For anyone who has played the stock market, lost money in the stock market, or hates the people who specialize in manipulating the stock market, this show is not to be missed. Performances of Reduction in Force continue at the Berkeley City Club through August 28.
While Gabby may like to take work breaks with "Mr. Yummypants" two floors below that include cocaine and handcuffs, all of the criminal activity at the Icarus Wealth Management Group is done on computers and is strictly of the white collar type. Things get more brutal and bloody in Polish Bar, an intense new indie film written and directed by Ben Berkowitz that was recently screened at the 31st San Francisco Jewish Film Festival.
The backstory to Polish Bar can be summed up in one simple question: "What's a nice Jewish boy doing selling drugs to lowlifes while working as a Hip hop deejay in a strip club owned by goyim?" Reuben (Vincent Piazza) essentially leads a double life:
Reuben's schizophrenic lifestyle is heavily influenced by the people he meets through his work.
The pressure starts to build when Reuben's connection, Fat Moe (Chingy), suddenly can't provide him with any more cocaine.
Needless to say, Reuben's increasing desperation for the $20,000 leads him to the safe in Uncle Sol's jewelry store. Upon discovering the theft, Sol promptly fires the innocent José (Joe Minoso). When Ebony attacks Reuben during an argument in the bar, he ends up in jail. Neither Joe nor Tommy come to his rescue, but Hershel gets him released from prison.
The shame is too much for Reuben's mother to handle. After learning of Reuben's deceit, Uncle Sol doesn't even want him to sit shiva with the family following Avram's death. Torn with guilt, Reuben pays his respects to his grandfather at the funeral home, where a Rabbi (Bernie Landis) tries to comfort the young man with the knowledge that staying up all night with the dead is the biggest and most generous mitzvah possible. Why? Because a dead man can't thank him for what he's done.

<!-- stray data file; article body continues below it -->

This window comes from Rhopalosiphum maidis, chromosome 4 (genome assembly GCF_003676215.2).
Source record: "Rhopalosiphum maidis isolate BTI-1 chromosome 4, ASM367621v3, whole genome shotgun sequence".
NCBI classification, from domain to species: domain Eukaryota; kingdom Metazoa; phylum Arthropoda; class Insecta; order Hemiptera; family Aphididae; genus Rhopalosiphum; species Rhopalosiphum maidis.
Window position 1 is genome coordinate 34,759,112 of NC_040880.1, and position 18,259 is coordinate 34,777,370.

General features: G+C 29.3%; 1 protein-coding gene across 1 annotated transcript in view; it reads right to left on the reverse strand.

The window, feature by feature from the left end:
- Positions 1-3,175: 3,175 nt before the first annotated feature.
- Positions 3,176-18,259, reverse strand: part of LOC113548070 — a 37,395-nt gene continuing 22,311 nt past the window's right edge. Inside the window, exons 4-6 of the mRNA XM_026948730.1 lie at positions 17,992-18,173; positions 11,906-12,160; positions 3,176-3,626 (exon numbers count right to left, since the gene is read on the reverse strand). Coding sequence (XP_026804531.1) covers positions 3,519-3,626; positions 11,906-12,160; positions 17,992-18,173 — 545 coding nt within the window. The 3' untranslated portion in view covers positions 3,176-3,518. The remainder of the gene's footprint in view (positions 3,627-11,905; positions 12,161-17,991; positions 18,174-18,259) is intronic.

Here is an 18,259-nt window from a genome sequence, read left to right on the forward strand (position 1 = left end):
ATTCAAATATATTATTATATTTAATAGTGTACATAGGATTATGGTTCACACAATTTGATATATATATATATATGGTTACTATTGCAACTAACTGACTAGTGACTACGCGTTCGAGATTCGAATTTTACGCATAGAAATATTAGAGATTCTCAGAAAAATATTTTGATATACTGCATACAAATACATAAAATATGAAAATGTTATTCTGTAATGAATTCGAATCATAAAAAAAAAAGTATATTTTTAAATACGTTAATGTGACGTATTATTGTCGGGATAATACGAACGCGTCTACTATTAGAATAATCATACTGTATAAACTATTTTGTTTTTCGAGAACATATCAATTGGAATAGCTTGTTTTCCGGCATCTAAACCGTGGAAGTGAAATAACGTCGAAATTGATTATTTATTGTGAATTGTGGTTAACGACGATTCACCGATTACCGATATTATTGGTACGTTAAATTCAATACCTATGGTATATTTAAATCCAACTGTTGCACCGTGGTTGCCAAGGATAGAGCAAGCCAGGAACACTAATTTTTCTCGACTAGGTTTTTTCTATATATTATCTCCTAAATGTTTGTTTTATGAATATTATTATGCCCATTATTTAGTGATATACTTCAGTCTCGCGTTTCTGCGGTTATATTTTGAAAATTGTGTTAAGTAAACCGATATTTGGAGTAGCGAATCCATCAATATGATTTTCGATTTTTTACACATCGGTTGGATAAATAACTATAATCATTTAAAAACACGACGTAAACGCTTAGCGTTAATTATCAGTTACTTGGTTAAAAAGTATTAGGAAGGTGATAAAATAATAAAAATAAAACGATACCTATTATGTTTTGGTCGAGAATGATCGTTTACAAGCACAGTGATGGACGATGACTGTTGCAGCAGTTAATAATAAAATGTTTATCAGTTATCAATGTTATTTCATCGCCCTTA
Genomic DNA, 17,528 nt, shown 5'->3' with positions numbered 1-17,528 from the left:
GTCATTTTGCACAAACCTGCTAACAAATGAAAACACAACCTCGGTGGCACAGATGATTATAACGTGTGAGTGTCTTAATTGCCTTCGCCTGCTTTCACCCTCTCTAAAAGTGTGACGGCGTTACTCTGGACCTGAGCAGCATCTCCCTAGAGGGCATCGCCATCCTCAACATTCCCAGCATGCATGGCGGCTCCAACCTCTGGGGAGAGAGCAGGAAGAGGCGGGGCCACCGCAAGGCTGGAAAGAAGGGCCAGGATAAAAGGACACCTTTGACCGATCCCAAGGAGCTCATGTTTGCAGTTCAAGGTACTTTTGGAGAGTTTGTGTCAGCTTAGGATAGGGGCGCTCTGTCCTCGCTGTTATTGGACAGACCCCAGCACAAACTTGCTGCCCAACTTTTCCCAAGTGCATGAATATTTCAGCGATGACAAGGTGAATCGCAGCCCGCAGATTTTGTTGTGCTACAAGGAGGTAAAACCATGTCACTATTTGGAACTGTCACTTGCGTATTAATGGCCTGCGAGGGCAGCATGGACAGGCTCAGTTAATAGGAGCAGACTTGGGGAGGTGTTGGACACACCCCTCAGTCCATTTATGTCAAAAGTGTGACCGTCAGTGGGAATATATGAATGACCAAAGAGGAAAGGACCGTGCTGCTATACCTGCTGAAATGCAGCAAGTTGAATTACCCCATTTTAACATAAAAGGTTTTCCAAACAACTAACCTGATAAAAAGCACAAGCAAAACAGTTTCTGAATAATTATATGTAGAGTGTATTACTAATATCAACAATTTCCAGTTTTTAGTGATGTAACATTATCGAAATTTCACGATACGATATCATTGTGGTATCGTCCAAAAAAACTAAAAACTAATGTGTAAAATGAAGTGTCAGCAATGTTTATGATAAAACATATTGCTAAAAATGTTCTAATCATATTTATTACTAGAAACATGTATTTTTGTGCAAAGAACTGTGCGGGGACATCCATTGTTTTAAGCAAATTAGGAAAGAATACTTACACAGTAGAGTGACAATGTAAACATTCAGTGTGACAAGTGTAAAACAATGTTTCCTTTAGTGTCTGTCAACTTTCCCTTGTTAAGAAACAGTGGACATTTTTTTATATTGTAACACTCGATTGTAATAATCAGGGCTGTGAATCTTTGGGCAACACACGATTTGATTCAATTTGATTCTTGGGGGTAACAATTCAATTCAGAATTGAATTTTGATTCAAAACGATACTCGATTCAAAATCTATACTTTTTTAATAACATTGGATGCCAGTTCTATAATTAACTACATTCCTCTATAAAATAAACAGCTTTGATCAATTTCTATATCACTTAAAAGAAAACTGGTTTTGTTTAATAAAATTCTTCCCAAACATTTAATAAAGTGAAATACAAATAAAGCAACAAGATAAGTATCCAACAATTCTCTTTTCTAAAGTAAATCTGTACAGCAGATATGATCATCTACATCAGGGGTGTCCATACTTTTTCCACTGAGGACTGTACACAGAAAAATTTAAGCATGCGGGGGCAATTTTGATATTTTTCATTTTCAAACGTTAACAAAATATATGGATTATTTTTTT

In his director's statement, Ben Berkowitz writes:
"Polish Bar evolved out of the things I was doing to pay the bills between making films. I worked on 47th Street in Manhattan, the world's largest and busiest jewelry district. Millions upon millions of dollars worth of precious stones and metals permeate the area. When you walk along 47th Street you feel it surrounding you, drawing you in like a magnet. When I returned to Chicago I spent a lot of time in Jewelers Row on Wabash Avenue. At night I would earn extra money DJing at a strip club. I began to see similarities between the grimy strip club and the glossy sleaze of Jewelers Row. Both harbor such desperation, greed, manipulation, and countless levels of deception. Everyone competes for the customer's money and a food chain is created."
Polish Bar is very much the story of someone who, caught in a tight spot, has no choice but to "do what he's gotta do." It's an impressive drama that, as a meticulously-cast independent film, has a gritty style all its own. Here's the trailer: